Tuesday featured the last federal special election before November’s midterms. And while it’s too close to call and Republicans appear likely to eke it out, it remains an ominous sign for the GOP.

Republican Troy Balderson leads by less than one point over Democrat Danny O’Connor in Ohio’s 12th District, where both President Trump and Mitt Romney won by double digits in the past two presidential elections. It was the second major special election in a row in which Republicans struggled in clearly conservative territory, after Democratic Rep. Conor Lamb’s win in neighboring Pennsylvania. The GOP also lost the Alabama Senate special election in late 2017, albeit for unusual reasons.

We all have a tendency to oversell the importance of a special election, given the dearth of actual races between Novembers. These are races in one-435th of the country, after all, and crazy things tend to happen in these races — bigger shifts than you'd see in a general election, for sure. There is also little practical difference between one party narrowly losing and narrowly winning a race in such a district. Winning is nice and serves as vindication of your ability to focus on one district; November affords no such specialization.

Sometimes special elections even suggest the opposite of what lies ahead. Democrats won a conservative-leaning Pennsylvania district in a special election just six months before the 2010 midterm. That November, they got destroyed.

But Tuesday’s result was merely confirmation of a long-building trend, and history suggests Democrats are headed for big gains, now that the next federal election on the calendar is the Big One, fewer than three months away.

Democrats have been far outperforming their 2016 presidential vote margin in almost every special congressional election between the 2016 and 2018 elections. The only races in which they didn't were both in districts where Trump's performance undersold the GOP's historic strength. Georgia's 6th District had featured the sixth-biggest drop from Mitt Romney's vote to

Trump's, while Utah's 3rd featured the biggest drop. In both cases, Democrats far outperformed their vote margins from presidential elections before 2016.

The trend is even more pronounced at the state legislative level, where Democrats have flipped lots of GOP seats and often overperformed their past voted totals by even more than in the races above.

Polls currently have Democrats leading by less than earlier this cycle on the generic ballot, which tests an unnamed Democratic House candidate against an unnamed Republican one. But the margin is still around seven points, which is about where it needs to be to possibly tip the House in the party’s favor, according to the Cook Political Report's David Wasserman. And that margin could grow as pollsters shift from measuring registered voters to likely voters, given Democrats have a clear enthusiasm advantage by most measures.

Perhaps the most significant development from a party perspective is that the GOP is dealing with a tougher map than it should be. That's because of retirements, which have plagued more than one-fifth of all Republican districts — a historically fast onslaught of GOPers calling it a career. And retirements generally make it much more difficult to hold a seat, given that you no longer have an incumbent on the ballot. Of the 10 Republican districts that Cook rates as likely to flip to Democrats, eight are open seats. Another 11 open seats are rated as “toss-up” or “lean Republican,” meaning about half of GOP-held open seats are ripe for the Democratic picking in ways they otherwise might not be.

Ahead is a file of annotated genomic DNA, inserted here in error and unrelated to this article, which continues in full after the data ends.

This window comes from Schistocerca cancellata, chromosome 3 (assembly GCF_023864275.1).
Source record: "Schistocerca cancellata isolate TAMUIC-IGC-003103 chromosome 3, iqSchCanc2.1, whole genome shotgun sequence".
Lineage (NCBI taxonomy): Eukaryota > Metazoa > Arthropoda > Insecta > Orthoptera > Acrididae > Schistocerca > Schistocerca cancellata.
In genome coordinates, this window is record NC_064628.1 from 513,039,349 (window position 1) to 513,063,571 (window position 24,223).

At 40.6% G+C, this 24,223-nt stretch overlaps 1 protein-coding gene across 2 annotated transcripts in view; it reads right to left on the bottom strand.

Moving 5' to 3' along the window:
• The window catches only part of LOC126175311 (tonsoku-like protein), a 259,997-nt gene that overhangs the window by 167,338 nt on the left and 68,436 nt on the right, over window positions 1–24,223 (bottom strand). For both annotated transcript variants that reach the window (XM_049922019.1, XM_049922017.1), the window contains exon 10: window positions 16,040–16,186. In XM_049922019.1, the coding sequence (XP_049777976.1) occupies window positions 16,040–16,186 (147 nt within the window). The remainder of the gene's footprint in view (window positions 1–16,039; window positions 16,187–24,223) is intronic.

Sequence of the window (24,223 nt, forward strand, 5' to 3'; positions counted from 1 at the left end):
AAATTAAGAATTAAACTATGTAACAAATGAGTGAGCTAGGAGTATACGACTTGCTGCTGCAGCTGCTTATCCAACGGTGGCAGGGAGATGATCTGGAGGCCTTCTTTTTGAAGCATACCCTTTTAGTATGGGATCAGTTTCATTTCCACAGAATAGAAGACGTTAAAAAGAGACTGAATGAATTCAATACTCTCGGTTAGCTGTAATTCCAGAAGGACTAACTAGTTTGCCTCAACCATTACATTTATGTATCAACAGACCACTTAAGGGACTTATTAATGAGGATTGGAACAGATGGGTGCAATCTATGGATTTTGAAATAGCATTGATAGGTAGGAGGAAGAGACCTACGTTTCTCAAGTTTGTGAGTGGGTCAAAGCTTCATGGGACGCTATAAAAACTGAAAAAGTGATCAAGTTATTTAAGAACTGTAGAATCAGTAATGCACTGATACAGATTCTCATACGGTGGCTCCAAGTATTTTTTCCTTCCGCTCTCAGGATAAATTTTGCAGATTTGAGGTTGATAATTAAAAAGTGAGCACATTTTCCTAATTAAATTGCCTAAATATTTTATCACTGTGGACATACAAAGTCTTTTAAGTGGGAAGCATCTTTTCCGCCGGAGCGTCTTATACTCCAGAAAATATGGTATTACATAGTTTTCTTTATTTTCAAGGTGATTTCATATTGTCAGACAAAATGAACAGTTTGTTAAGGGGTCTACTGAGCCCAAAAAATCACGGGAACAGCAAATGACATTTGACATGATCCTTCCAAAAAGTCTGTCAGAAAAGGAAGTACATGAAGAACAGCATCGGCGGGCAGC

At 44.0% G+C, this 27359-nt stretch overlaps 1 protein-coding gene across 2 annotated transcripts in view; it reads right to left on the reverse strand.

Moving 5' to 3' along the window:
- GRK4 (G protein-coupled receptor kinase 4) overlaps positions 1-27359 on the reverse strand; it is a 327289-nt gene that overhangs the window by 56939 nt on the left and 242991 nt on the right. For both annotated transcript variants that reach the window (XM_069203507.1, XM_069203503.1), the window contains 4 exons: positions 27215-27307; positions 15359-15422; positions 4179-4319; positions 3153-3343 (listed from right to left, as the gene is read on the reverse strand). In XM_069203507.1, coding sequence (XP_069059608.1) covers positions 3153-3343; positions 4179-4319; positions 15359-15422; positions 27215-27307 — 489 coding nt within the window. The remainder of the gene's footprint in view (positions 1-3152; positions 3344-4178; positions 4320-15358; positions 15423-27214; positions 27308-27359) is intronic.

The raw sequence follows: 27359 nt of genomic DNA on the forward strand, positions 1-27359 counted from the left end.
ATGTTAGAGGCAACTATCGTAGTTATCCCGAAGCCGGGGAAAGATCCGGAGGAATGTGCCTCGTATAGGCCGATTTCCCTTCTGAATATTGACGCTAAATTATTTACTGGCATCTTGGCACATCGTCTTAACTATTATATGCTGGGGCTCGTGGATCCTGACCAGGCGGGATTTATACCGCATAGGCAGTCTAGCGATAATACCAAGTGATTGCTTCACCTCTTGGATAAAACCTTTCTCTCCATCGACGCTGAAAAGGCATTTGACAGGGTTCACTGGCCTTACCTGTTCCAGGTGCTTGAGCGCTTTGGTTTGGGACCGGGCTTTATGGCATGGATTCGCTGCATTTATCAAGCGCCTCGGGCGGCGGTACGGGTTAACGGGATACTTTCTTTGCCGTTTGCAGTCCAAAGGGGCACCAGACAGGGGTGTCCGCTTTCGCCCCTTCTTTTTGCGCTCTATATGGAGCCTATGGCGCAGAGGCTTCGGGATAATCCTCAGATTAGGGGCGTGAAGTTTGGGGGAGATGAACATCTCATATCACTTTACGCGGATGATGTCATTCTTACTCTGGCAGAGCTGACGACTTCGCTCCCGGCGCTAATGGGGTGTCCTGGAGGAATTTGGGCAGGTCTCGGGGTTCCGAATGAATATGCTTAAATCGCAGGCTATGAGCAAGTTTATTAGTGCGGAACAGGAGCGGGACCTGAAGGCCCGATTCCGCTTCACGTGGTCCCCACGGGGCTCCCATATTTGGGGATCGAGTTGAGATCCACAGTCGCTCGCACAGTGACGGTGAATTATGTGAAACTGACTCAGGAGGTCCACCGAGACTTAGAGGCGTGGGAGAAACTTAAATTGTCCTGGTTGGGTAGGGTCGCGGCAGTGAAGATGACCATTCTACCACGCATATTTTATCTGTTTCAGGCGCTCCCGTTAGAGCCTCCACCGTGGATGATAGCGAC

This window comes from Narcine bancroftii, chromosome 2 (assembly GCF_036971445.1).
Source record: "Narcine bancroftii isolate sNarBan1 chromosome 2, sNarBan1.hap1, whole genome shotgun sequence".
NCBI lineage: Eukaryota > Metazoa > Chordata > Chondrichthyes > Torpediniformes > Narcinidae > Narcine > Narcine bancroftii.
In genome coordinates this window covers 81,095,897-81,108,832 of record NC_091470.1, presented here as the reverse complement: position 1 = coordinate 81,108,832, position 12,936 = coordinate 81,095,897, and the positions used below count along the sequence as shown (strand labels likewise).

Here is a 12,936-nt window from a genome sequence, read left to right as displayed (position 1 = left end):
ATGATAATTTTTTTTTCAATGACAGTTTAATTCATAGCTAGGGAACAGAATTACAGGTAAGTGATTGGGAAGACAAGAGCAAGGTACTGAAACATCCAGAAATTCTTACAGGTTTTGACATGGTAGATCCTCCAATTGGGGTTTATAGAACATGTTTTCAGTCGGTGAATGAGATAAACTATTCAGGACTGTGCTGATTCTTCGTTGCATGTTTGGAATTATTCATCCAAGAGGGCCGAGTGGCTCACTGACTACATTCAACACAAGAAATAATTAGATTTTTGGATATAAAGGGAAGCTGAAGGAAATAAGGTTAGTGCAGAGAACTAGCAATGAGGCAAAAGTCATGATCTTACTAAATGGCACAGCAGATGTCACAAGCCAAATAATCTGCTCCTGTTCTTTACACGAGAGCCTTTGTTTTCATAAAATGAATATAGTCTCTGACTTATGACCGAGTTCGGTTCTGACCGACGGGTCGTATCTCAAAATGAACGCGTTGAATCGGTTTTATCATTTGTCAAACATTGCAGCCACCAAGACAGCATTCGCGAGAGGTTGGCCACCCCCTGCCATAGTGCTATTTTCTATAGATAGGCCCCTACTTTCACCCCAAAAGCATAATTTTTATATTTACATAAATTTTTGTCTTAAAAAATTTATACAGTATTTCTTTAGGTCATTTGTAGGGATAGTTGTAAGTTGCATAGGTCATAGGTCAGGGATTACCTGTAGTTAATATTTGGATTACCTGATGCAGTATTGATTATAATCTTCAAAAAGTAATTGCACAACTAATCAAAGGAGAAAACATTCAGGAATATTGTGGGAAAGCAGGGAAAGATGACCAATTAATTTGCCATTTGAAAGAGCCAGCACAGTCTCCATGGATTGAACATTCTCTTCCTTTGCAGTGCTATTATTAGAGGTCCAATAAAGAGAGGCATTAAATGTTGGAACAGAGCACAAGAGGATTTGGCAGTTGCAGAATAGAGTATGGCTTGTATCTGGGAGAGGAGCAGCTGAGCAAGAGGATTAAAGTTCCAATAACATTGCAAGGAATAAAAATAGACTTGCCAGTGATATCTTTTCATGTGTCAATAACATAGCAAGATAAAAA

History is also running against the GOP. Midterms are traditionally brutal for a president’s party, which loses an average of 23 seats over the past century, according to Gallup — a number that is exactly what Democrats need to reclaim the majority today. Combine that with the fact that Trump is more unpopular at this juncture than most recent presidents, and the math begins to make sense.

Perhaps the most compelling recent case for a Democratic wave, though, came from the Cook Report’s Amy Walter. She ran the numbers and found that we have tended to undersell the looming wave at this juncture in a midterm:

In July of 2006, The Cook Political Report rated just 14 GOP-held seats as highly vulnerable. By November, the number of GOP-held seats in danger had tripled to 43. We saw a similar pattern in 2010. In August of that year, we listed 36 Democratic-held seats as highly vulnerable. By November, the number of vulnerable Democratic-held seats had more than doubled to 78. On Election Day of 2006, Republicans lost 30 seats; Democrats lost 63 seats in 2010.


For example, between July 2006 and November 2006, we moved 24-GOP held seats from Lean/Likely Republican to Toss-Up (or worse). Between August and November of 2010, we moved 35 Democratic-held seats from Lean/Likely Democratic to Toss-Up (or worse).

In fact, of the 30 seats that Democrats won in 2006, 21 of them (or 70 percent), weren’t classified as the most vulnerable GOP-held seats in July. Almost half of the Democratic seats Republicans won in 2010 were classified as Lean or Likely Democrat in August.

That tells us one of two things: Either waves tend to build late, or things changed late in those election cycles. But it’s difficult to see what changed fundamentally late in those election cycles, given approval numbers for George W. Bush and Barack Obama didn't shift appreciably.

And the fundamentals for the 2018 election seem well established right now.